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Don’t feel right in your job? Don’t blame your career, blame the ‘fit’

These days, matching your job with your character, personality and values is becoming a must

Man using laptop and cell phone, looking over shoulderEmployers have discovered  that when an employee's personality meshes well with the office culture, it's a better experience for everyone, be they managers, colleagues, or the employee themselves, say experts. (Getty Images/Gerard Launet)

How well do you “fit” with your career and your job?

You might never have given much thought to that question. However, sources on the subject generally agree that the more closely your personality aligns with your career choice and work persona, the happier you will be in your career. (One study even goes as far as to say that the closer the match, the more likely you are to earn more.)

This notion of finding the right fit has changed considerably over the years, points out Eileen Chadnick, principal of Big Cheese Coaching. “Once upon a time companies used to hire for skill. End of story. Today, fit is becoming increasingly important and not just for the employer but for the job seeker and careerist,” she says. “The notion of fit has expanded far beyond skill. It encompasses things like a person’s character, personality traits and values.”

It’s important, Chadnick adds, because work is no longer a place where you simply exchange your skills and time for a paycheque: it’s become a meaning-seeking destination:

“We spend a lot of time at work and people are looking for some sense of purpose and alignment with who they are,” she says. “You never used to hear about authenticity at work. But now, smart employers have figured out that when a person fits with the culture, it will be a better experience for everyone. Win-win all around.”

Stephen Shedletzky, head of brand experience and igniter at Simon Sinek, Inc., has a similar take. For him, finding the right alignment between who you are and what you do professionally is a question of work-life balance. “People think work-life balance is about how much time you spend at the office or how much hot yoga you do,” he says. “But it’s not about hours or hobbies. It’s about being in environments where you love who you are at work and you love who you are at home.”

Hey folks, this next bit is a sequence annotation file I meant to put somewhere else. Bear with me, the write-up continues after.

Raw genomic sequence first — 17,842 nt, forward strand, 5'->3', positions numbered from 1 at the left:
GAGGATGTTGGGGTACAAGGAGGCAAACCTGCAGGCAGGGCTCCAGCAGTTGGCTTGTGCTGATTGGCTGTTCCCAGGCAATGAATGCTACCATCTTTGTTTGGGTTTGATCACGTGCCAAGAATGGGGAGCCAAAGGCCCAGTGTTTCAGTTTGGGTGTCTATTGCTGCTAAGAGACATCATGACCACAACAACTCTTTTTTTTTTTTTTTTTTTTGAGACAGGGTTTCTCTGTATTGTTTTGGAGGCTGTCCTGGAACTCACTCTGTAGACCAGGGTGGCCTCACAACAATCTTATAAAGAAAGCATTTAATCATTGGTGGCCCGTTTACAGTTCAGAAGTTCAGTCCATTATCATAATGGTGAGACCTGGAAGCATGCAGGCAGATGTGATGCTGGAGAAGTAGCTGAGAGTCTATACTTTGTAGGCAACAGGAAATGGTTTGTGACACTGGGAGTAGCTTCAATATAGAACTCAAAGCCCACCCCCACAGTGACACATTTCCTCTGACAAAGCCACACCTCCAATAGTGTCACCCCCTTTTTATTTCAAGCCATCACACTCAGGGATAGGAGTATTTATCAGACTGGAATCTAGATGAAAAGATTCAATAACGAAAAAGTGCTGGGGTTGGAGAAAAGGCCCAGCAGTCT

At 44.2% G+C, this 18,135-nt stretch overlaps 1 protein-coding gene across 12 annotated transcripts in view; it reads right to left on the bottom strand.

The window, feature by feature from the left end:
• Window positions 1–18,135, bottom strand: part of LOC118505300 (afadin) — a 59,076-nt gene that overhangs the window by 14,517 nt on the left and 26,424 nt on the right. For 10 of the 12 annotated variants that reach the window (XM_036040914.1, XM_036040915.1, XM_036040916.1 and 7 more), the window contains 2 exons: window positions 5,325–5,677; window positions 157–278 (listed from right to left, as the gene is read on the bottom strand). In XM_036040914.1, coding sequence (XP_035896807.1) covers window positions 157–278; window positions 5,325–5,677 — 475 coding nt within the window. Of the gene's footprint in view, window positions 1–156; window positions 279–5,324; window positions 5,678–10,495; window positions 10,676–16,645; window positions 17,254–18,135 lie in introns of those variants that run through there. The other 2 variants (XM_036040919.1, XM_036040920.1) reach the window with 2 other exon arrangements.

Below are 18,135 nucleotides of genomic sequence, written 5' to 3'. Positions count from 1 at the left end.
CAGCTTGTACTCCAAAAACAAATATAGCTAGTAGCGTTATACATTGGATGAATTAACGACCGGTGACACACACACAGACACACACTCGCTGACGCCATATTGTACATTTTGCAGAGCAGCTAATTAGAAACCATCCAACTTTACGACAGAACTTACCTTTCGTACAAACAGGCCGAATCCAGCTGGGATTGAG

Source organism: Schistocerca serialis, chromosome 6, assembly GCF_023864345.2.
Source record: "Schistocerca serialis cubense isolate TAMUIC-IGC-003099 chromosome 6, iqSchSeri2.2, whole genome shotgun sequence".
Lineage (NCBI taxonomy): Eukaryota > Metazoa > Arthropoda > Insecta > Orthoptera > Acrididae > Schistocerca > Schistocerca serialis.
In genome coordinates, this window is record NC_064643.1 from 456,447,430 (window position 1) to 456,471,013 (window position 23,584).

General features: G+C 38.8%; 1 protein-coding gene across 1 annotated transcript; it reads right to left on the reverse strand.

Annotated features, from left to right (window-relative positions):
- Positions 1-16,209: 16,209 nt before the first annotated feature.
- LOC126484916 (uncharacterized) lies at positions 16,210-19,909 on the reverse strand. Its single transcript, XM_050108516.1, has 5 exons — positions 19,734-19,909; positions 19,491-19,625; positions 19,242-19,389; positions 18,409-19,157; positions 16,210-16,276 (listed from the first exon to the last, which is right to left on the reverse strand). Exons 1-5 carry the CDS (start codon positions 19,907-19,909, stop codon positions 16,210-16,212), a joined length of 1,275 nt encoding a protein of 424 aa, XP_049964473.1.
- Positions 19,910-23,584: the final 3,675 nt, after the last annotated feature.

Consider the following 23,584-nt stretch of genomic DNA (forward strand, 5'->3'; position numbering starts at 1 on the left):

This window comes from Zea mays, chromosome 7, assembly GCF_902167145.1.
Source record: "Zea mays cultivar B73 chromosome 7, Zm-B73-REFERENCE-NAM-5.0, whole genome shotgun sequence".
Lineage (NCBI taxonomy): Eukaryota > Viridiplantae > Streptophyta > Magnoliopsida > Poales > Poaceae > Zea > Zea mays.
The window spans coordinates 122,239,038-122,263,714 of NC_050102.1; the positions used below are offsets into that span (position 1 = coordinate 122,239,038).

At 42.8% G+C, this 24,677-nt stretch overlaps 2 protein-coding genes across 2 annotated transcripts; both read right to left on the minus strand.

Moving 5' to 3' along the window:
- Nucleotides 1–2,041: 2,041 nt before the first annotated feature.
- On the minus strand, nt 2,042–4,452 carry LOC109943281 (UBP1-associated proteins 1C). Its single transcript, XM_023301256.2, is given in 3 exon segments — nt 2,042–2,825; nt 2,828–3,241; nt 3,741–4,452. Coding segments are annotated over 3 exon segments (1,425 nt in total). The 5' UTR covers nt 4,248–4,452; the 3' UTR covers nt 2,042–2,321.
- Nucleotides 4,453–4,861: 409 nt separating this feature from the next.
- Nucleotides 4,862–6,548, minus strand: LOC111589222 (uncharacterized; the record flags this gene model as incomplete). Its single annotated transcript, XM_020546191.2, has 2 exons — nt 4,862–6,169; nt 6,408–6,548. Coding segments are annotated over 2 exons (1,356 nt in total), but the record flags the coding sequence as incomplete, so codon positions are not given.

According to Chadnick, many people who come to her for coaching are frustrated at work, causing them to question their career choices. 

“They might wonder, ‘Do I really want to be an accountant?’” she says. “But that might be misguided doubt. Instead of attributing their frustration to their entire career choice, they may want to reflect on their inner world—their personality, their preferences, their core values, and their strengths, both in terms of skills and character. Because that information can then become a compass for navigating their work lives for everything from interviewing to fitting in.”

By way of example, Chadnick describes, an accountant who has become an expert in tax and has found a position using that expertise—but in a behind-the-scenes, planning role. 

“That choice might not be quite right, because this person might also have a strong affinity for connecting with others,” she says. “If their job doesn’t give them enough time with clients, they won’t necessarily feel fulfilled. They need to find a position that includes some client management and client relations experience in addition to tax.”


A major part of fit has to do with values. “Increasingly, companies are naming their values. And they are taking them into account when hiring,” says Chadnick. “They might include everything from collegiality to ethics, fairness, respect or innovation.”